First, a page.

I heard myself saying the right things but I felt myself feeling nothing. As we were at the bedside of a yet another dying person, I was disturbed, not at the idea of death or even the mourning of a family but that I had grown so accustomed to the scene. This was after many years of pastoring. Too many funerals, too many emergency room visits, too many death-bed experiences. I had become the pale-faced, cold-blooded undertaker we’ve all seen on old westerns – except that I was supposed to be a pastor. It wasn’t that I didn’t care; I really did and was hurting for the family. It was simply a matter of overexposure and lack dealing with grief properly.
I didn’t get numb overnight. Unfortunately, I’ve had more than my share of morbid experiences: Identifying bodies burned in a house fire; gruesome deaths of children; and having to do things in hospitals that nurses didn’t want to do and family members couldn’t bring themselves to do. The breaking point seemed to be the slow and agonizing death of a young friend. I stood helplessly by his side for months and watched as his wife and young son let him go. I helped the undertaker load his lifeless body on the gurney.
I had allowed a shell to build up around my heart. For years, while conducting funerals, I have heard remarks like, “I don’t know how you held it together.” But this was different – this wasn’t composure.
I got my wake up call before it was too late. When I realized I wasn’t experiencing the proper response to death, I knew something had to change. I have since made necessary adjustments. These changes are too personal to share but they were precise and effective.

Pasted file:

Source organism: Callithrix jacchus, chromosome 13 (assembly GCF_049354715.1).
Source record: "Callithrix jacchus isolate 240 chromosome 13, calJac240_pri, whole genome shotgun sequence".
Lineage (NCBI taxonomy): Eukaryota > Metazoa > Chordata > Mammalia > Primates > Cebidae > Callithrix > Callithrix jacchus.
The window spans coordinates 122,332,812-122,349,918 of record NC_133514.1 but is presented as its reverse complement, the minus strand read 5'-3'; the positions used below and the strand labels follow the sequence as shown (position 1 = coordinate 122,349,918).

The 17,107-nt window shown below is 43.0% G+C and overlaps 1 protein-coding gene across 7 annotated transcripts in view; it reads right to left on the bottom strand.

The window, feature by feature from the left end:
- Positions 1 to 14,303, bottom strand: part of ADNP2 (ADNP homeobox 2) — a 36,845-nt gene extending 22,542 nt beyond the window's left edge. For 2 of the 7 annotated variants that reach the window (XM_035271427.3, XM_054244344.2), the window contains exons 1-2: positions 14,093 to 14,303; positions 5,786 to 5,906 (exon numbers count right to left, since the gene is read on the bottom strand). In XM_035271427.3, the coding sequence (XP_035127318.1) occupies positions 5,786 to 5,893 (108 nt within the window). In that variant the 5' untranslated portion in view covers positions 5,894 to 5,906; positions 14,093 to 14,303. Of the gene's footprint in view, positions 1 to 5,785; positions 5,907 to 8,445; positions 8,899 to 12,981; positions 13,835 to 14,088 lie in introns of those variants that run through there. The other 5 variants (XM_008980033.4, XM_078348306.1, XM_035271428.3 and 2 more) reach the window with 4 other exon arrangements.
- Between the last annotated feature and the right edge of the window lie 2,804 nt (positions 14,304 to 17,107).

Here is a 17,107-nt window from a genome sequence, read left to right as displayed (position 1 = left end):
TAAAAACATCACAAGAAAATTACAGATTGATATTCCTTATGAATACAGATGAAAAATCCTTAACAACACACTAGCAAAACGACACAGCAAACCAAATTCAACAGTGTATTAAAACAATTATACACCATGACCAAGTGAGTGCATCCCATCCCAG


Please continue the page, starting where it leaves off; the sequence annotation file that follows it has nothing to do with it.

So how does one in my profession avoid becoming cold-blooded? My few suggestions would be:
Allow yourself to grieve (possibly in private because your breaking down in public could cause a tidal-wave response).
Be sure to debrief after especially difficult experiences.
Seek counsel when the load is heavy. Even those in the helps industries need help.
Pray that God will keep your heart tender. See Ezekiel 36:26.
I don’t regret my life work. In fact, I treasure it and am honored to be called by God to do this work. But I would like to avoid this pitfall in the future and help others to also avoid it.
Don’t let yourself become numb.
3 Replies to “I Found Myself Numb”
Well said and amen… thank-you Bishop…
I am very grateful for your care and concern for Julie and me over the years. Whether in a hospital room or the ER, day or night; you (and Letha) made yourselves available. THANK YOU for modeling Jesus!
We consider ourselves truly blessed to have had true “shepherds of the flock” such as you and Dennis!
Steve, We love you and Julie and your family. Many blessings to you for healing and good health in the future.